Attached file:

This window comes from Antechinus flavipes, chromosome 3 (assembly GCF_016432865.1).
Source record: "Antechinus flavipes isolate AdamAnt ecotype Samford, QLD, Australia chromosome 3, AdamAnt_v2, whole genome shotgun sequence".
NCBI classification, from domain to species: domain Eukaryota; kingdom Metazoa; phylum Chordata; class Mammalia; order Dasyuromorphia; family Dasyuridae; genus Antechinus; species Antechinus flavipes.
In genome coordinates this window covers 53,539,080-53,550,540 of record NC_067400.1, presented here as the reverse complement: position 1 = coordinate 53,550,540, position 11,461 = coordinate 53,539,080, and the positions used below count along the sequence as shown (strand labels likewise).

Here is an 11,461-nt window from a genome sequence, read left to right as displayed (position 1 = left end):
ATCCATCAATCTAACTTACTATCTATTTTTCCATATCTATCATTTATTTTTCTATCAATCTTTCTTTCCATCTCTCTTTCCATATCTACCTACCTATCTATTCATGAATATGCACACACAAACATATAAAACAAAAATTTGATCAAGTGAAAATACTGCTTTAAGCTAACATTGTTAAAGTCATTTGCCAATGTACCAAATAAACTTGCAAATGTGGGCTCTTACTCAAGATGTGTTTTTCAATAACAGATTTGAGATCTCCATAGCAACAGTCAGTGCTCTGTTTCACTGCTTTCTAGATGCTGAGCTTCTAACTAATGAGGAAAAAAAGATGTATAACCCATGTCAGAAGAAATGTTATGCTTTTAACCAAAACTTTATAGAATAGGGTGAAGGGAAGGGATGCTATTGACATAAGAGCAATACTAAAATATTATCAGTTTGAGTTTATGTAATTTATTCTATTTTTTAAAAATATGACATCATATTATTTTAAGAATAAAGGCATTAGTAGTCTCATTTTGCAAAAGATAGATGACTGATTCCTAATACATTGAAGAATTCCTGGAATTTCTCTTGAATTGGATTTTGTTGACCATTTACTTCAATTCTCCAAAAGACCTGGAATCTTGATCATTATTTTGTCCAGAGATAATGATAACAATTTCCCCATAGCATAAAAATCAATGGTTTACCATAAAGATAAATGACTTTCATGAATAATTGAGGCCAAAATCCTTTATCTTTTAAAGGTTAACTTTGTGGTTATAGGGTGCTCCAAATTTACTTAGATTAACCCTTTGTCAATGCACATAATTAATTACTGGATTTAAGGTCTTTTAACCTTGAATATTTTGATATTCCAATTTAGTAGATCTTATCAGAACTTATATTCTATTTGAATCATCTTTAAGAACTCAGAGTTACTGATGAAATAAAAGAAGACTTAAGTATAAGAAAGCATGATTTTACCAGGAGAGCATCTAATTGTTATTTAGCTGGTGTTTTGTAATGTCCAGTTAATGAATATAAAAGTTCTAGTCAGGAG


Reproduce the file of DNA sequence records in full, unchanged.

This window comes from Antechinus flavipes, chromosome 3 (assembly GCF_016432865.1).
Source record: "Antechinus flavipes isolate AdamAnt ecotype Samford, QLD, Australia chromosome 3, AdamAnt_v2, whole genome shotgun sequence".
NCBI classification, from domain to species: domain Eukaryota; kingdom Metazoa; phylum Chordata; class Mammalia; order Dasyuromorphia; family Dasyuridae; genus Antechinus; species Antechinus flavipes.
In genome coordinates this window covers 53,539,080-53,550,540 of record NC_067400.1, presented here as the reverse complement: position 1 = coordinate 53,550,540, position 11,461 = coordinate 53,539,080, and the positions used below count along the sequence as shown (strand labels likewise).

Here is an 11,461-nt window from a genome sequence, read left to right as displayed (position 1 = left end):
ATCCATCAATCTAACTTACTATCTATTTTTCCATATCTATCATTTATTTTTCTATCAATCTTTCTTTCCATCTCTCTTTCCATATCTACCTACCTATCTATTCATGAATATGCACACACAAACATATAAAACAAAAATTTGATCAAGTGAAAATACTGCTTTAAGCTAACATTGTTAAAGTCATTTGCCAATGTACCAAATAAACTTGCAAATGTGGGCTCTTACTCAAGATGTGTTTTTCAATAACAGATTTGAGATCTCCATAGCAACAGTCAGTGCTCTGTTTCACTGCTTTCTAGATGCTGAGCTTCTAACTAATGAGGAAAAAAAGATGTATAACCCATGTCAGAAGAAATGTTATGCTTTTAACCAAAACTTTATAGAATAGGGTGAAGGGAAGGGATGCTATTGACATAAGAGCAATACTAAAATATTATCAGTTTGAGTTTATGTAATTTATTCTATTTTTTAAAAATATGACATCATATTATTTTAAGAATAAAGGCATTAGTAGTCTCATTTTGCAAAAGATAGATGACTGATTCCTAATACATTGAAGAATTCCTGGAATTTCTCTTGAATTGGATTTTGTTGACCATTTACTTCAATTCTCCAAAAGACCTGGAATCTTGATCATTATTTTGTCCAGAGATAATGATAACAATTTCCCCATAGCATAAAAATCAATGGTTTACCATAAAGATAAATGACTTTCATGAATAATTGAGGCCAAAATCCTTTATCTTTTAAAGGTTAACTTTGTGGTTATAGGGTGCTCCAAATTTACTTAGATTAACCCTTTGTCAATGCACATAATTAATTACTGGATTTAAGGTCTTTTAACCTTGAATATTTTGATATTCCAATTTAGTAGATCTTATCAGAACTTATATTCTATTTGAATCATCTTTAAGAACTCAGAGTTACTGATGAAATAAAAGAAGACTTAAGTATAAGAAAGCATGATTTTACCAGGAGAGCATCTAATTGTTATTTAGCTGGTGTTTTGTAATGTCCAGTTAATGAATATAAAAGTTCTAGTCAGGAG